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I'm trying to find a set of uniform measure 1/2 over $ \{ -1,1 \} ^n \times \{-1,1\}^n$ such that the inner product of $(x,y)\in\{ -1,1 \} ^n \times \{-1,1\}^n$ will hold $|\langle x,y\rangle|< \frac{\sqrt(n)}{c}$ for some constant $c$.

I believe that a better way to look at it is saying I have a simple random walk. How do I find $r$ such that after $n$ steps the random walk will land in $(-r,r)$ w.p. 1/2 ? (Hopefully, for my needs and as I suspect, in fact $r$ will be $\Theta (\sqrt(n))$).

Formally, take independent random variables $Z_1, Z_2,\dots$, where each variable is either $1$ or $-1$, with a 50% probability for either value, and set $S_0 = 0$ and $S_n =\sum_{j=1}^nZ_j$. for what $r$ holds $$Pr[|\sum_{j=1}^nZ_j| \leq r] = 0.5$$

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  • $\begingroup$ Useful keywords are "central limit theorem" and "normal distribution". By the central limit theorem, $S_n/\sqrt{n}$ converges in distribution to the standard normal distribution as $n\to\infty$. So if $r_n$ is defined by $P(S_n\in(-r_n, r_n))=1/2$ for all $n$, then by the symmetry around 0 of the standard normal distribution, $r_n/\sqrt{n}\to x$ as $n\to\infty$ where $x$ is given by $\Phi(x)=3/4$, $\Phi(-x)=1/4$ (here $\Phi$ is the standard normal distribution function). $\endgroup$ – James Martin Sep 2 '11 at 15:36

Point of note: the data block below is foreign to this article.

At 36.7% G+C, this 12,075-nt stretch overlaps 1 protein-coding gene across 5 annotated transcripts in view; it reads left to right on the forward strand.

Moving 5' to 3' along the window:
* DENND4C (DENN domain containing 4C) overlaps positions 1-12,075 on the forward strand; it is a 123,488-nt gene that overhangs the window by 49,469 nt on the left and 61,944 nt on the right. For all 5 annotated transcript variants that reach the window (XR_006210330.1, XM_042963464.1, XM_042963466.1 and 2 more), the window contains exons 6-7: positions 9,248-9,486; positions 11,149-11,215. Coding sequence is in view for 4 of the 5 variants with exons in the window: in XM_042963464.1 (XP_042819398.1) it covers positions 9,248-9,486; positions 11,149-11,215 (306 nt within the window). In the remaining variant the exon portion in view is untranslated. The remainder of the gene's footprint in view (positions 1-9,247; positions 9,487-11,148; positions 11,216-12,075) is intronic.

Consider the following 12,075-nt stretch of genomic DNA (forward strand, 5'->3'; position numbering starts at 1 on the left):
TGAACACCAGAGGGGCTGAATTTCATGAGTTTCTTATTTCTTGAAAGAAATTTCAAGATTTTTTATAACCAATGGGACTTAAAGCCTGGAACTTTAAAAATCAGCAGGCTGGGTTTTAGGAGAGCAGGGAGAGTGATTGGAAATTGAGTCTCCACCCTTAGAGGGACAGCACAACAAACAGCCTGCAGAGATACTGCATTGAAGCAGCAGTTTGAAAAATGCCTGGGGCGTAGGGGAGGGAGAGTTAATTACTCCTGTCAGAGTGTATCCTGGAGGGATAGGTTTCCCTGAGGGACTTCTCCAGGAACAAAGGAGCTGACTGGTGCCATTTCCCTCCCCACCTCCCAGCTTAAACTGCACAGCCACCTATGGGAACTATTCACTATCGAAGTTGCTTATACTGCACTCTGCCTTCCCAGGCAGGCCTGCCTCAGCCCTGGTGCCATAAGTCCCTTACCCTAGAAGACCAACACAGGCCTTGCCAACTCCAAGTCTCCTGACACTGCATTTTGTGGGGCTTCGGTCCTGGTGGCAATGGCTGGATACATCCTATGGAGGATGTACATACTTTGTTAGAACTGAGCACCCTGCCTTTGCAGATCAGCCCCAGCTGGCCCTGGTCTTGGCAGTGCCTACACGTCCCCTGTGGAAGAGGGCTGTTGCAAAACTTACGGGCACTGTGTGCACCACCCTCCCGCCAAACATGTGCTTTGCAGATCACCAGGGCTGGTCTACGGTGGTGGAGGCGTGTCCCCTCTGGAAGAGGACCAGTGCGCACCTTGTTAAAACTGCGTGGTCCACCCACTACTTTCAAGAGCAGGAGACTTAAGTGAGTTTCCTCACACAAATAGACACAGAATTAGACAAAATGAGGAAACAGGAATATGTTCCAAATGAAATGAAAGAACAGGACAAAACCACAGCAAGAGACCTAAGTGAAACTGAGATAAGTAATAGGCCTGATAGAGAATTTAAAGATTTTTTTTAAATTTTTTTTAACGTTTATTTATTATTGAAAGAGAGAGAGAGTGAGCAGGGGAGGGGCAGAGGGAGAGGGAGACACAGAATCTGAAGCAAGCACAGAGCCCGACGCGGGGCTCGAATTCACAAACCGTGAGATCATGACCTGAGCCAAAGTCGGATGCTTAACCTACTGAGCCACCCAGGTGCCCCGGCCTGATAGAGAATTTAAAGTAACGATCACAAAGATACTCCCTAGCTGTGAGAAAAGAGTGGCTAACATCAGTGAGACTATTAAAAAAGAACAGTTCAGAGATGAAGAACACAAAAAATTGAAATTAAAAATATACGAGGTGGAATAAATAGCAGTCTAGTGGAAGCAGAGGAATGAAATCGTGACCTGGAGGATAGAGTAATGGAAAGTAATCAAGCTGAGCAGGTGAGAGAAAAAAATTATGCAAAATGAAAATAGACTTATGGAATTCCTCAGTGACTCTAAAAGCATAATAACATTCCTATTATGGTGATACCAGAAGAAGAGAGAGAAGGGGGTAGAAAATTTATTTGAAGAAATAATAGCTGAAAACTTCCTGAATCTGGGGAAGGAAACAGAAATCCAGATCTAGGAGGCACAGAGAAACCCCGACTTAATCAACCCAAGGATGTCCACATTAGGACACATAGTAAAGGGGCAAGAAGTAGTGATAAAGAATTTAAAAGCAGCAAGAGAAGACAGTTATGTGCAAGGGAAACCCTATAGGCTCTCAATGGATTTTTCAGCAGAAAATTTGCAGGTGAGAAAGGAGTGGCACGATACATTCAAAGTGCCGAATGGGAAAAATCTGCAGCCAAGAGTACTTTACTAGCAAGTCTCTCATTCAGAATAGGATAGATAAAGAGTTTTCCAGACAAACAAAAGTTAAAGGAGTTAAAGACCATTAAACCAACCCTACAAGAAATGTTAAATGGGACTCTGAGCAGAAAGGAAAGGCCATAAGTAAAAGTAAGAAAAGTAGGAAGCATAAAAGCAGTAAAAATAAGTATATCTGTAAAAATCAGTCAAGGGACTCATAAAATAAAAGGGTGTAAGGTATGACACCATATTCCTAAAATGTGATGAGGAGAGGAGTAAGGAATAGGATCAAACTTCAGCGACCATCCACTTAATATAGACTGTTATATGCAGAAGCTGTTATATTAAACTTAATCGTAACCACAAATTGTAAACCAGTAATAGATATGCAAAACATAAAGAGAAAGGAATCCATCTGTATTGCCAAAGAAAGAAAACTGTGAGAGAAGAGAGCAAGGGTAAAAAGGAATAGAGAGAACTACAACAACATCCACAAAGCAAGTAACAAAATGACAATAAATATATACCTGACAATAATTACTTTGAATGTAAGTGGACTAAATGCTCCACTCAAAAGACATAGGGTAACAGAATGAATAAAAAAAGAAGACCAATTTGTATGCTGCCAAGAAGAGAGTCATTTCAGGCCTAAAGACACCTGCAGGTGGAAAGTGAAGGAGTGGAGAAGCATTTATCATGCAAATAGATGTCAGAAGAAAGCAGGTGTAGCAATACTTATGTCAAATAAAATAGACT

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By simple counting argument one has $$P(X_1+\cdots+X_n=r)=\frac{1}{2^n}\binom{n}{\frac{n-r}{2}}$$ ignoring parity conditions. Stirling approximation implies that if $r=o(n)$ we have $$\binom{n}{\frac{n-r}{2}}=O\left(n^{-\frac{1}{2}}2^n\right).$$ So that $$P(|X_1+\cdots+X_n|\le r)=\sum_{k=-r}^r \frac{1}{2^n}\binom{n}{\frac{n-k}{2}}=O(rn^{-\frac{1}{2}}).$$ In particular if $r$ is so that $P(|X_1+\cdots+X_n|\le r)=0.5$, then $r=\Theta(\sqrt{n})$.

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  • $\begingroup$ "Stirling approximation" is better known to probabilists as "the central limit theorem". :-) $\endgroup$ – Nate Eldredge Sep 2 '11 at 12:50
  • $\begingroup$ Many thanks ! Is it simple to find the exact value of r ? $\endgroup$ – user17253 Sep 3 '11 at 8:35

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